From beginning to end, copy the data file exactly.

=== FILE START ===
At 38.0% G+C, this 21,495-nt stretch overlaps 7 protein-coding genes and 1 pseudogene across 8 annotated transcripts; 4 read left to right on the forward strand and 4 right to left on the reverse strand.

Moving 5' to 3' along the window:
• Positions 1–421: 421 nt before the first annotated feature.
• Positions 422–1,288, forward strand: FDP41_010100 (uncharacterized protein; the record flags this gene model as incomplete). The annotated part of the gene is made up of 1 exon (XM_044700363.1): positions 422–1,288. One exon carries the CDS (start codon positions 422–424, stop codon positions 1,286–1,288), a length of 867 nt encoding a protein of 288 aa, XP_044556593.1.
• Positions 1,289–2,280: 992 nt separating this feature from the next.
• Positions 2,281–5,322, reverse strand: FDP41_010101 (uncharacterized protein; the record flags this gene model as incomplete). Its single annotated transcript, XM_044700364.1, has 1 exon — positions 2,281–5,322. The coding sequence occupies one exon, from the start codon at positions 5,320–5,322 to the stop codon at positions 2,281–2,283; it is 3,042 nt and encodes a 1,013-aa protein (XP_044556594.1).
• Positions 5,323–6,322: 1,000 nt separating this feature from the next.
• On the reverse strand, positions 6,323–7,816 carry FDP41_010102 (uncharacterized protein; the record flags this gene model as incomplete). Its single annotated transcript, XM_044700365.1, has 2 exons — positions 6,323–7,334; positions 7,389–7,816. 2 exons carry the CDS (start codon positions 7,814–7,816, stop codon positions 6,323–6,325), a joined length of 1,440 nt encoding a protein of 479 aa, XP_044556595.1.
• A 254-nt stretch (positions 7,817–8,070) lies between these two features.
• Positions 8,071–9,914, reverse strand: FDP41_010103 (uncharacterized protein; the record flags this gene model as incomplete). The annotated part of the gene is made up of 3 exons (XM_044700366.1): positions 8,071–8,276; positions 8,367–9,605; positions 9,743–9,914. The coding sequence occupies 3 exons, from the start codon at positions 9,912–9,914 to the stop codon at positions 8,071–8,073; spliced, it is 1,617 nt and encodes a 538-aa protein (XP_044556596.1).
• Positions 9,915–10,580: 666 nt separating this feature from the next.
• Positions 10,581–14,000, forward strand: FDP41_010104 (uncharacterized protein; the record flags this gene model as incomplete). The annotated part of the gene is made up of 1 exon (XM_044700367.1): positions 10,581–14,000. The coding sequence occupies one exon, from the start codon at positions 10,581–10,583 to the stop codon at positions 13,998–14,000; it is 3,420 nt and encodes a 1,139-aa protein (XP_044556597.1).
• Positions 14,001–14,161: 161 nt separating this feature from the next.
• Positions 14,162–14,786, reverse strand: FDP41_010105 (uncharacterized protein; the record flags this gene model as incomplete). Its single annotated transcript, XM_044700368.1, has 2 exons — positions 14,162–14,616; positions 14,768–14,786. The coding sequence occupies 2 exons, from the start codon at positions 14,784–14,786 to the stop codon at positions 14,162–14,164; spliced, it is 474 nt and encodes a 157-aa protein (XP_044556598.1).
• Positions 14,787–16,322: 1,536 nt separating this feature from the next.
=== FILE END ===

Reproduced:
At 38.0% G+C, this 21,495-nt stretch overlaps 7 protein-coding genes and 1 pseudogene across 8 annotated transcripts; 4 read left to right on the forward strand and 4 right to left on the reverse strand.

Moving 5' to 3' along the window:
• Positions 1–421: 421 nt before the first annotated feature.
• Positions 422–1,288, forward strand: FDP41_010100 (uncharacterized protein; the record flags this gene model as incomplete). The annotated part of the gene is made up of 1 exon (XM_044700363.1): positions 422–1,288. One exon carries the CDS (start codon positions 422–424, stop codon positions 1,286–1,288), a length of 867 nt encoding a protein of 288 aa, XP_044556593.1.
• Positions 1,289–2,280: 992 nt separating this feature from the next.
• Positions 2,281–5,322, reverse strand: FDP41_010101 (uncharacterized protein; the record flags this gene model as incomplete). Its single annotated transcript, XM_044700364.1, has 1 exon — positions 2,281–5,322. The coding sequence occupies one exon, from the start codon at positions 5,320–5,322 to the stop codon at positions 2,281–2,283; it is 3,042 nt and encodes a 1,013-aa protein (XP_044556594.1).
• Positions 5,323–6,322: 1,000 nt separating this feature from the next.
• On the reverse strand, positions 6,323–7,816 carry FDP41_010102 (uncharacterized protein; the record flags this gene model as incomplete). Its single annotated transcript, XM_044700365.1, has 2 exons — positions 6,323–7,334; positions 7,389–7,816. 2 exons carry the CDS (start codon positions 7,814–7,816, stop codon positions 6,323–6,325), a joined length of 1,440 nt encoding a protein of 479 aa, XP_044556595.1.
• A 254-nt stretch (positions 7,817–8,070) lies between these two features.
• Positions 8,071–9,914, reverse strand: FDP41_010103 (uncharacterized protein; the record flags this gene model as incomplete). The annotated part of the gene is made up of 3 exons (XM_044700366.1): positions 8,071–8,276; positions 8,367–9,605; positions 9,743–9,914. The coding sequence occupies 3 exons, from the start codon at positions 9,912–9,914 to the stop codon at positions 8,071–8,073; spliced, it is 1,617 nt and encodes a 538-aa protein (XP_044556596.1).
• Positions 9,915–10,580: 666 nt separating this feature from the next.
• Positions 10,581–14,000, forward strand: FDP41_010104 (uncharacterized protein; the record flags this gene model as incomplete). The annotated part of the gene is made up of 1 exon (XM_044700367.1): positions 10,581–14,000. The coding sequence occupies one exon, from the start codon at positions 10,581–10,583 to the stop codon at positions 13,998–14,000; it is 3,420 nt and encodes a 1,139-aa protein (XP_044556597.1).
• Positions 14,001–14,161: 161 nt separating this feature from the next.
• Positions 14,162–14,786, reverse strand: FDP41_010105 (uncharacterized protein; the record flags this gene model as incomplete). Its single annotated transcript, XM_044700368.1, has 2 exons — positions 14,162–14,616; positions 14,768–14,786. The coding sequence occupies 2 exons, from the start codon at positions 14,784–14,786 to the stop codon at positions 14,162–14,164; spliced, it is 474 nt and encodes a 157-aa protein (XP_044556598.1).
• Positions 14,787–16,322: 1,536 nt separating this feature from the next.